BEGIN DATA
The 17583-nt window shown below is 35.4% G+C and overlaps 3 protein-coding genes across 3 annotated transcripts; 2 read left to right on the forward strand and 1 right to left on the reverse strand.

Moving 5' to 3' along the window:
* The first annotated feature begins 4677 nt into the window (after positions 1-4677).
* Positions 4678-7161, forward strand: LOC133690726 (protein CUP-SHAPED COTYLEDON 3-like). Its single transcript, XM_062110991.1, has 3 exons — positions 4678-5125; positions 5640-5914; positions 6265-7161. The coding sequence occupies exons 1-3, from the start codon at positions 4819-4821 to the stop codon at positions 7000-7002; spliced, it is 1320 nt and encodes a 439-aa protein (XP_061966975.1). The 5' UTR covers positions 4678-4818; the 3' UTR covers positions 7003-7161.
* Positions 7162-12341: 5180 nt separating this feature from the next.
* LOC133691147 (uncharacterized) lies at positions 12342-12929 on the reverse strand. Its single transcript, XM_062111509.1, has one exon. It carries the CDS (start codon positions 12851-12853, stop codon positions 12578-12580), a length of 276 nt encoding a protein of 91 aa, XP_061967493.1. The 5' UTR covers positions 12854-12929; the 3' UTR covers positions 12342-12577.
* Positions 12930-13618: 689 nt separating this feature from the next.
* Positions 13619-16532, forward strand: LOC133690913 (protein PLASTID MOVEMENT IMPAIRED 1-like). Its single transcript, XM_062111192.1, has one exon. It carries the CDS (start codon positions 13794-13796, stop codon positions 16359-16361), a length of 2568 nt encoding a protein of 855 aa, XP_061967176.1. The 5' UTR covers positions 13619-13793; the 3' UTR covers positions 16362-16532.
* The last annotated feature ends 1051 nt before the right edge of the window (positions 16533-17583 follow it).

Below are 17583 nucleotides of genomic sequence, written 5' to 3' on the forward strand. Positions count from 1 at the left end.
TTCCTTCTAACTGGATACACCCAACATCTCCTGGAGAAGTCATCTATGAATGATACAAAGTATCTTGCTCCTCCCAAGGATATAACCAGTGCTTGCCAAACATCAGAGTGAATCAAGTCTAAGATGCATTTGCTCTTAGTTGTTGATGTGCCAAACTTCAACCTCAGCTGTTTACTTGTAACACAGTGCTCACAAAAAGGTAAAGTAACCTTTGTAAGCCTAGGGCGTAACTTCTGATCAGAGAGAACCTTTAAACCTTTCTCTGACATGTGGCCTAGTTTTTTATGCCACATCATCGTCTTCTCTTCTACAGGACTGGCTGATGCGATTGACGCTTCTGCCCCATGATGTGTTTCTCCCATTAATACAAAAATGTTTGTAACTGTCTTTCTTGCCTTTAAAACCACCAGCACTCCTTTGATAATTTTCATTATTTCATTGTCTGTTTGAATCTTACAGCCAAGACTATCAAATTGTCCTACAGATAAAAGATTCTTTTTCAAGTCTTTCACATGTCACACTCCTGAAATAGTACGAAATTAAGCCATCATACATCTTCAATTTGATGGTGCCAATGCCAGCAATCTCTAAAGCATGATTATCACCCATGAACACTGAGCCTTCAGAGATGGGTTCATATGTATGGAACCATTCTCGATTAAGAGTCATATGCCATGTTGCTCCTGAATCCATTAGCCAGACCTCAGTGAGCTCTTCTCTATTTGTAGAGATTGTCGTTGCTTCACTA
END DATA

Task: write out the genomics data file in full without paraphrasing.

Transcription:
The 17583-nt window shown below is 35.4% G+C and overlaps 3 protein-coding genes across 3 annotated transcripts; 2 read left to right on the forward strand and 1 right to left on the reverse strand.

Moving 5' to 3' along the window:
* The first annotated feature begins 4677 nt into the window (after positions 1-4677).
* Positions 4678-7161, forward strand: LOC133690726 (protein CUP-SHAPED COTYLEDON 3-like). Its single transcript, XM_062110991.1, has 3 exons — positions 4678-5125; positions 5640-5914; positions 6265-7161. The coding sequence occupies exons 1-3, from the start codon at positions 4819-4821 to the stop codon at positions 7000-7002; spliced, it is 1320 nt and encodes a 439-aa protein (XP_061966975.1). The 5' UTR covers positions 4678-4818; the 3' UTR covers positions 7003-7161.
* Positions 7162-12341: 5180 nt separating this feature from the next.
* LOC133691147 (uncharacterized) lies at positions 12342-12929 on the reverse strand. Its single transcript, XM_062111509.1, has one exon. It carries the CDS (start codon positions 12851-12853, stop codon positions 12578-12580), a length of 276 nt encoding a protein of 91 aa, XP_061967493.1. The 5' UTR covers positions 12854-12929; the 3' UTR covers positions 12342-12577.
* Positions 12930-13618: 689 nt separating this feature from the next.
* Positions 13619-16532, forward strand: LOC133690913 (protein PLASTID MOVEMENT IMPAIRED 1-like). Its single transcript, XM_062111192.1, has one exon. It carries the CDS (start codon positions 13794-13796, stop codon positions 16359-16361), a length of 2568 nt encoding a protein of 855 aa, XP_061967176.1. The 5' UTR covers positions 13619-13793; the 3' UTR covers positions 16362-16532.
* The last annotated feature ends 1051 nt before the right edge of the window (positions 16533-17583 follow it).

Below are 17583 nucleotides of genomic sequence, written 5' to 3' on the forward strand. Positions count from 1 at the left end.
TTCCTTCTAACTGGATACACCCAACATCTCCTGGAGAAGTCATCTATGAATGATACAAAGTATCTTGCTCCTCCCAAGGATATAACCAGTGCTTGCCAAACATCAGAGTGAATCAAGTCTAAGATGCATTTGCTCTTAGTTGTTGATGTGCCAAACTTCAACCTCAGCTGTTTACTTGTAACACAGTGCTCACAAAAAGGTAAAGTAACCTTTGTAAGCCTAGGGCGTAACTTCTGATCAGAGAGAACCTTTAAACCTTTCTCTGACATGTGGCCTAGTTTTTTATGCCACATCATCGTCTTCTCTTCTACAGGACTGGCTGATGCGATTGACGCTTCTGCCCCATGATGTGTTTCTCCCATTAATACAAAAATGTTTGTAACTGTCTTTCTTGCCTTTAAAACCACCAGCACTCCTTTGATAATTTTCATTATTTCATTGTCTGTTTGAATCTTACAGCCAAGACTATCAAATTGTCCTACAGATAAAAGATTCTTTTTCAAGTCTTTCACATGTCACACTCCTGAAATAGTACGAAATTAAGCCATCATACATCTTCAATTTGATGGTGCCAATGCCAGCAATCTCTAAAGCATGATTATCACCCATGAACACTGAGCCTTCAGAGATGGGTTCATATGTATGGAACCATTCTCGATTAAGAGTCATATGCCATGTTGCTCCTGAATCCATTAGCCAGACCTCAGTGAGCTCTTCTCTATTTGTAGAGATTGTCGTTGCTTCACTA